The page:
My brothers, in our own lives here in the monastery there are countless annunciations, incessant invitations from God to each of us, “Will you? Could you? Would you be open to receiving me, and bearing me to the world? Open to the joy and pain this will inevitably bring? Will you surrender to me, give me everything?” Once again, this morning hidden, quiet and small in a bit of Bread, in the relentlessness of his loving condescension, Jesus comes, desiring with great desire to pass simply into our flesh, as he did into Mary’s womb. How will we respond?

* See Harry Belafonte, in an New York Times article of November 8, 2016: What Do We Have to Lose? Everything. 

Sunday, December 6, 2020

The End Is In The Beginning

Today we begin the Gospel of Mark, which we will follow throughout the coming liturgical year. It opens with: “The beginning of the gospel of Jesus Christ the Son of God.”

As we know, the first line of Mark serves as a title for his whole Gospel. From the first Mark lets us, his readers, in on his secret: Jesus, meaning the Lord saves, is the Christ, the anointed one, the fulfillment of the hope of Israel, the long-awaited Messiah.  And he is Son of God. Mark will unfold for us what this last title means gradually, as we follow along with him through the course of his narrative. Mark’s end is in his beginning and his beginning is in his end. Jesus Christ, the Son of God. On our part, the beginning and end is faith.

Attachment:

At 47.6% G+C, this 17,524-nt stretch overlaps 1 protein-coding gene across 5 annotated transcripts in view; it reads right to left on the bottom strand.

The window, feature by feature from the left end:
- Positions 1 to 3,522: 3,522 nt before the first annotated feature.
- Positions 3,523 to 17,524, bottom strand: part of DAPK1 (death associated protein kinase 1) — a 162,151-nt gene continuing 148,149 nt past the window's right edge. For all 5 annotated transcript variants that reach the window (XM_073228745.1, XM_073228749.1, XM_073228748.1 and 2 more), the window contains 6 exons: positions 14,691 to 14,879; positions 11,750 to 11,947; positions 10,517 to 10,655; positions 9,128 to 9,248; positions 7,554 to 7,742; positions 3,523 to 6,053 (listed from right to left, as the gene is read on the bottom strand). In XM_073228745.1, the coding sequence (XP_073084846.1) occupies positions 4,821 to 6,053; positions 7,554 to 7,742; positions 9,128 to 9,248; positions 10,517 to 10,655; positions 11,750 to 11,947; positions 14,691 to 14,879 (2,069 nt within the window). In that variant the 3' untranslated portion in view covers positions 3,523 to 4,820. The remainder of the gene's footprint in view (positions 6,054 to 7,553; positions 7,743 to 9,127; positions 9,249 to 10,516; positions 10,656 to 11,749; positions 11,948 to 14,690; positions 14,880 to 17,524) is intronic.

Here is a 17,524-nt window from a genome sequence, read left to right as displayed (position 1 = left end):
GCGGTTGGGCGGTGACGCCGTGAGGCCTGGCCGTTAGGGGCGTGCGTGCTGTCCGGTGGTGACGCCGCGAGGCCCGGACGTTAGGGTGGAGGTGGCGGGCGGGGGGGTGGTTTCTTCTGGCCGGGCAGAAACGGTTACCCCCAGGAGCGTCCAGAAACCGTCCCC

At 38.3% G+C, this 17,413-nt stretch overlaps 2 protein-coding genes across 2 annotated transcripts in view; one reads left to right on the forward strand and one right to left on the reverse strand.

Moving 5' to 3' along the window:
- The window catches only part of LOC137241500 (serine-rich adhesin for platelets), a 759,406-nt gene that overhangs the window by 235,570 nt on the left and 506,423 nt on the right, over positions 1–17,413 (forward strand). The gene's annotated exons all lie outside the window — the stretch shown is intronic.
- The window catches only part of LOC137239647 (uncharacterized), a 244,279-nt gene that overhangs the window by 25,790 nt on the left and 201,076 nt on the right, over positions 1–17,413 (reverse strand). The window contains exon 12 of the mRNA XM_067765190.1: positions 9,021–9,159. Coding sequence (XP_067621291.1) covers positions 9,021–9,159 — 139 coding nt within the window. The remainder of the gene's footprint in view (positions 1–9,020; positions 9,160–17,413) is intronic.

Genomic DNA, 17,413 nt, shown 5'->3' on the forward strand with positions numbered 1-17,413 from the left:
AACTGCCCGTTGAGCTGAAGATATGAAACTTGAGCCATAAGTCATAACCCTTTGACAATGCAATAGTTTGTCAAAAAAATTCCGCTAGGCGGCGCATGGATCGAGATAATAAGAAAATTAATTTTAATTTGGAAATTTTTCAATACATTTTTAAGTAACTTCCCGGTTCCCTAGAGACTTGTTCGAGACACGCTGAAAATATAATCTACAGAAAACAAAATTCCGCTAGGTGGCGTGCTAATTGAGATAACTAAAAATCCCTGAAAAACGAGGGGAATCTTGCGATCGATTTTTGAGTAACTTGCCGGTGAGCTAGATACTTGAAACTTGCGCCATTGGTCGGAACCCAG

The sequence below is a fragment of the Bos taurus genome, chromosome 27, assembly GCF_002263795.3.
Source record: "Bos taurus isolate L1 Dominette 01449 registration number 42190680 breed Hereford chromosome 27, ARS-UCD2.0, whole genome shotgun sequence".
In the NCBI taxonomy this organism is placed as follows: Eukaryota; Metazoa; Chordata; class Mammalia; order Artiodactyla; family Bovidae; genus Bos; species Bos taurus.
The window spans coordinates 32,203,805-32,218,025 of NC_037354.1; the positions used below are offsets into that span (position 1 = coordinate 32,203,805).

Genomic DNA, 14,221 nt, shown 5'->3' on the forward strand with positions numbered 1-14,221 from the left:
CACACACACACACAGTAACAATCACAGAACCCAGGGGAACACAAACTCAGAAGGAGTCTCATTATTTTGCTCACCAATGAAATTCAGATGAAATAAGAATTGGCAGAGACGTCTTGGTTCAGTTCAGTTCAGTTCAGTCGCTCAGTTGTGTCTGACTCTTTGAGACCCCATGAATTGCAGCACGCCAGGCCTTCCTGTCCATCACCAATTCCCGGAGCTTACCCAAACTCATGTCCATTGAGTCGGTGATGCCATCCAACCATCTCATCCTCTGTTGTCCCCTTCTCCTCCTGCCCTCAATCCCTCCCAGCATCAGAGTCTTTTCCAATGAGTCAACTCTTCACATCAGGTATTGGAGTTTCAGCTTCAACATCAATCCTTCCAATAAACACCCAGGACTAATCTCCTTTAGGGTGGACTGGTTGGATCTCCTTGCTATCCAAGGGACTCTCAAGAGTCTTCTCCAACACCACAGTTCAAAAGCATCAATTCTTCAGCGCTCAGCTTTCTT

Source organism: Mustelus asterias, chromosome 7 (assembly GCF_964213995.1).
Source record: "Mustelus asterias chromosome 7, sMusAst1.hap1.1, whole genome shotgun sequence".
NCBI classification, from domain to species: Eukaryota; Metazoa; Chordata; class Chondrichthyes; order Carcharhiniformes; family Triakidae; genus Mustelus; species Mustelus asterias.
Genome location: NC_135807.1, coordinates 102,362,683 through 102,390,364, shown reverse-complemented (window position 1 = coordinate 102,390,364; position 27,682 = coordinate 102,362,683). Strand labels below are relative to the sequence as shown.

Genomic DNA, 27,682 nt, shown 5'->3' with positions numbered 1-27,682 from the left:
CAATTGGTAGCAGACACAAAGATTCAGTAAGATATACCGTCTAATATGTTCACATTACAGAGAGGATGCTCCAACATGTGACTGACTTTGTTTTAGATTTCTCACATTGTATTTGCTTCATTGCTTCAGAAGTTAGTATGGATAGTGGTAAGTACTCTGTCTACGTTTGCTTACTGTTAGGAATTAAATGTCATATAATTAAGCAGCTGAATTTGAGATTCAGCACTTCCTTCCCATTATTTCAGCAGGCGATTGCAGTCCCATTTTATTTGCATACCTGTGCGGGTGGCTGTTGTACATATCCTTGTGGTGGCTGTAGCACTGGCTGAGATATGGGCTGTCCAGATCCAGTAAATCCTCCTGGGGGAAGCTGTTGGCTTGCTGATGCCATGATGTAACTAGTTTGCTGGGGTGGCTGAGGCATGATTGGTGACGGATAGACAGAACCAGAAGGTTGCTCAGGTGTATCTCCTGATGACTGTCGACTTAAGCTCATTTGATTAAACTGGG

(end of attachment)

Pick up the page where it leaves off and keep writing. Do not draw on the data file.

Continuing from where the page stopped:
We’ve all already heard Mark’s story countless times. From the beginning we can respond to Jesus’ question to his disciples, “Who do you say I am?” with the same answer as Peter: “You are the Christ.” And with the centurion under the Cross, we can say, “Truly, this man was the Son of God!” Yet, at the same time, we take up this Gospel as ourselves beginners, aware that whatever our level of knowledge may be, it is only the entry point into an ever-greater mystery, which we have only begun to grasp, whose depths are inexhaustible and will always lie beyond our capacity to penetrate. We also recognize that however much good God has done in our lives, we remain sinners very much in need of redemption, who long to see his promises fulfilled in ourselves, in our community, and our world. At the same time, we come as men who love God, who desire not just to know who the Lord is, but to have an encounter, ultimately, to see his face.